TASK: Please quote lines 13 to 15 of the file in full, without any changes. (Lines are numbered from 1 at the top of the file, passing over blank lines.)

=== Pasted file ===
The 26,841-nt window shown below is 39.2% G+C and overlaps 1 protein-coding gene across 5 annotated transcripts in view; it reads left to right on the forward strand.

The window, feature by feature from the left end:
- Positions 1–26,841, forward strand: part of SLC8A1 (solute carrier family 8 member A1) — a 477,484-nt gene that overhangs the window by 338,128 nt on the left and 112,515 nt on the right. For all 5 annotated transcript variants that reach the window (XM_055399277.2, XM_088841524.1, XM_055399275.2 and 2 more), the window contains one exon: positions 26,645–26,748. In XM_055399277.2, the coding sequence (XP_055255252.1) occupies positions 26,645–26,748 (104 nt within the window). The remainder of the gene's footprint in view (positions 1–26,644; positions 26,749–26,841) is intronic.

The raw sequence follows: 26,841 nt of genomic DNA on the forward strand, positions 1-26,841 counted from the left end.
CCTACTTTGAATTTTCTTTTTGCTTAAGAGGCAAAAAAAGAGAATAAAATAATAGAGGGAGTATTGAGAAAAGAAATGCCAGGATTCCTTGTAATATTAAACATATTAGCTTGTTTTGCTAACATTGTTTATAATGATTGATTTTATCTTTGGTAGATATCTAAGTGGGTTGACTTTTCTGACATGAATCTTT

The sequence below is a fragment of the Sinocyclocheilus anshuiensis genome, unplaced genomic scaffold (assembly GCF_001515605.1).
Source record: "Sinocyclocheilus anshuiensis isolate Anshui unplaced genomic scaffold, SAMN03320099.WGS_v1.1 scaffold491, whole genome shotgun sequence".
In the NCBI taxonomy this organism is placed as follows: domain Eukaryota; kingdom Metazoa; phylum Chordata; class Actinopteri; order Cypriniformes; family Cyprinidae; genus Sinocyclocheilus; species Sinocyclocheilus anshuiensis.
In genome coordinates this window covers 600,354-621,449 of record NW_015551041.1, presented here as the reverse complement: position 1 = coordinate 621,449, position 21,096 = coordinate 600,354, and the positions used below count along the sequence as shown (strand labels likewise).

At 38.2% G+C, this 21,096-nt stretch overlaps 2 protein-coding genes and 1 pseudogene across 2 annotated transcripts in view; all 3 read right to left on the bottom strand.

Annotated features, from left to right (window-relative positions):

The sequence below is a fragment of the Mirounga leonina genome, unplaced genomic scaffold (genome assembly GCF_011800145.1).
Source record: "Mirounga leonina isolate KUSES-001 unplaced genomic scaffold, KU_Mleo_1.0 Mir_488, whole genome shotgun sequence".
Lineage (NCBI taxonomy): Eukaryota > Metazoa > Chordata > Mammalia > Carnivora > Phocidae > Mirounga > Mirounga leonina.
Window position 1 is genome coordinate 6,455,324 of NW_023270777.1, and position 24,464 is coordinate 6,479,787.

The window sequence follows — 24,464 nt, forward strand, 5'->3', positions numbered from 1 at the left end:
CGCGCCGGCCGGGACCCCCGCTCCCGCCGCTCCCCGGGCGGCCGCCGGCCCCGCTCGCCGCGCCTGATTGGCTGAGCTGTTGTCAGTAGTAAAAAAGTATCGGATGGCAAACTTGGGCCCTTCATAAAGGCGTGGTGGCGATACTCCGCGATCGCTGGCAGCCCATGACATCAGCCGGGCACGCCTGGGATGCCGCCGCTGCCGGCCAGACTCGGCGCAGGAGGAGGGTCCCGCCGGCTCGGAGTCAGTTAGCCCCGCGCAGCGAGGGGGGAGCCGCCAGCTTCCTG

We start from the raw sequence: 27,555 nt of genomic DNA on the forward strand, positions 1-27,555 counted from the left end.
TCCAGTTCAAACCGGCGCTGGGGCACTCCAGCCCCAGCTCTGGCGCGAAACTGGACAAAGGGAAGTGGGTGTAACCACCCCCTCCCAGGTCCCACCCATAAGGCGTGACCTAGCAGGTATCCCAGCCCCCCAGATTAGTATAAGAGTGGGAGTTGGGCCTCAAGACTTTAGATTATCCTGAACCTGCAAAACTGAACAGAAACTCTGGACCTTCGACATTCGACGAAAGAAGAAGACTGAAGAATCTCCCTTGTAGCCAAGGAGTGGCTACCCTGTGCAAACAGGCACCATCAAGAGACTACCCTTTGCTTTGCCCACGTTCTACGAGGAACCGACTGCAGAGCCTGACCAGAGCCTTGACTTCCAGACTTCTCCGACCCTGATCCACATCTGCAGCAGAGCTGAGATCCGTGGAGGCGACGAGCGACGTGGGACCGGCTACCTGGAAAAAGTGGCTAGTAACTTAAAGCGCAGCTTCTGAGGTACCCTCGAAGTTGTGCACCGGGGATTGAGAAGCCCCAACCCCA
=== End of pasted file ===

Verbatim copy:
Source record: "Mirounga leonina isolate KUSES-001 unplaced genomic scaffold, KU_Mleo_1.0 Mir_488, whole genome shotgun sequence".
Lineage (NCBI taxonomy): Eukaryota > Metazoa > Chordata > Mammalia > Carnivora > Phocidae > Mirounga > Mirounga leonina.
Window position 1 is genome coordinate 6,455,324 of NW_023270777.1, and position 24,464 is coordinate 6,479,787.